This chapter examines issues surrounding the design of research in educational technology and teacher knowledge. The National Research Council proposed a set of principles for education research that has not been applied consistently to teacher knowledge and education technology research. Although some studies address reliability of measures, few adequately address validity or threats to validity or the trustworthiness of their designs or findings. Special attention is given to the need for explicit connections between the study purpose and guiding theoretical frameworks and previous research. This volume provides examples of studies addressed these design issues and includes a checklist of questions and additional resources to aid future researchers in developing rigorous, scientific research.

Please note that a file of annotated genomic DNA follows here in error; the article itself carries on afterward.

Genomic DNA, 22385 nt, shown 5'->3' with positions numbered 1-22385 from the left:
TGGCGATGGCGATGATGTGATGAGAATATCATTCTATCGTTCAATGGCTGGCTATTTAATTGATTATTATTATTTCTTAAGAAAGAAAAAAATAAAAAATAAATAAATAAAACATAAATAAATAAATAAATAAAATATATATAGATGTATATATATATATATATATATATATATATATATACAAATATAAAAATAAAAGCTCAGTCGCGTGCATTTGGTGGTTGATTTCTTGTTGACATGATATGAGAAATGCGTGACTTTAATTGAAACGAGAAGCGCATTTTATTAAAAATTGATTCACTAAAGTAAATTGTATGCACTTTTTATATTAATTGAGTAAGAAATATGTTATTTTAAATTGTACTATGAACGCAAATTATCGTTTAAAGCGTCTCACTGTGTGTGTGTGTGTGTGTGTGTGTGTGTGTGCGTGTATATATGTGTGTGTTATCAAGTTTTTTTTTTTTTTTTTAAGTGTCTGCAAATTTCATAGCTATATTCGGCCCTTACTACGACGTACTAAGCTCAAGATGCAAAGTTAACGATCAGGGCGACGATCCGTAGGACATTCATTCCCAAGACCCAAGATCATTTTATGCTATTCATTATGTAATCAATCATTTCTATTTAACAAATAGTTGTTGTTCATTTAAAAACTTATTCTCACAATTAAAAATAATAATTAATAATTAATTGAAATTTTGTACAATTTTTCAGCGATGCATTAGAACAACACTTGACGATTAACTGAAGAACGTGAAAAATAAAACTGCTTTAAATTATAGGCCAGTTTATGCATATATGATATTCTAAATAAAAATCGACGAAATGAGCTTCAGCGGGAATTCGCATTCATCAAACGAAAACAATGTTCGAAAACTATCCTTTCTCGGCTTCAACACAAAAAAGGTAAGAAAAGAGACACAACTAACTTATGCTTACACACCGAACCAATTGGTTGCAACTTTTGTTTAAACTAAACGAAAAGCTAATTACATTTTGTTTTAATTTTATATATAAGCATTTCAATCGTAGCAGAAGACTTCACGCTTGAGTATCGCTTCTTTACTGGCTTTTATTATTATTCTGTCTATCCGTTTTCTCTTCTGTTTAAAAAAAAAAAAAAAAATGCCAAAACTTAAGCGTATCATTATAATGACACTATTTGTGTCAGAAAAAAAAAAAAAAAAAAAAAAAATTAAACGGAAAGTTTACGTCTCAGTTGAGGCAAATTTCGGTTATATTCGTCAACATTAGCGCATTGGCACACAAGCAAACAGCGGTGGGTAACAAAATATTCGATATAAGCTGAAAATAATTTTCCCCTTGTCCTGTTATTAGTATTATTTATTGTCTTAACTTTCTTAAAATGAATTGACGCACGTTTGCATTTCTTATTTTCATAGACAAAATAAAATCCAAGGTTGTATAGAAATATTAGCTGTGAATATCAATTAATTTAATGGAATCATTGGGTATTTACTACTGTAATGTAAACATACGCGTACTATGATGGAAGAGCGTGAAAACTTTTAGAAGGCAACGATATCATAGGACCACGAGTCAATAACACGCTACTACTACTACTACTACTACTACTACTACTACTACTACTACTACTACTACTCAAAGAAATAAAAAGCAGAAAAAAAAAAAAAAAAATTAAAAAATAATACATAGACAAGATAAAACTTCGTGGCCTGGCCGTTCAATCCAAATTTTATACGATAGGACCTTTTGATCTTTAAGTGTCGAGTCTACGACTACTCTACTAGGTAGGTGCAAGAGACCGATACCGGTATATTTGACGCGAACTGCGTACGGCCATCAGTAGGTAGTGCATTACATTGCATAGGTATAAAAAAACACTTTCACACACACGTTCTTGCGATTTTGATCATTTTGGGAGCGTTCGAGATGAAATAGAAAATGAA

This handbook shares a variety of educational technology research studies to demonstrate not only current trends in educational technology, but also current practices of educational research. Education research is a highly contested field (Shavelson & Towne, 2002) and has been criticized for a lack of structure and rigor (Brickhouse, 2006; Levine, 2007; National Academy of Sciences –National Research Council [NAS-NRC], 1999): “In no other field are personal experience and ideology so frequently relied on to make policy choices, and in no other field is the research base so inadequate and little used” (NAS-NRC, 1999, p.1). This chapter examines evidence standards for reporting research and presents a checklist to help future researchers adhere to the National Research Council’s six principles for conducting rigorous, scientific research.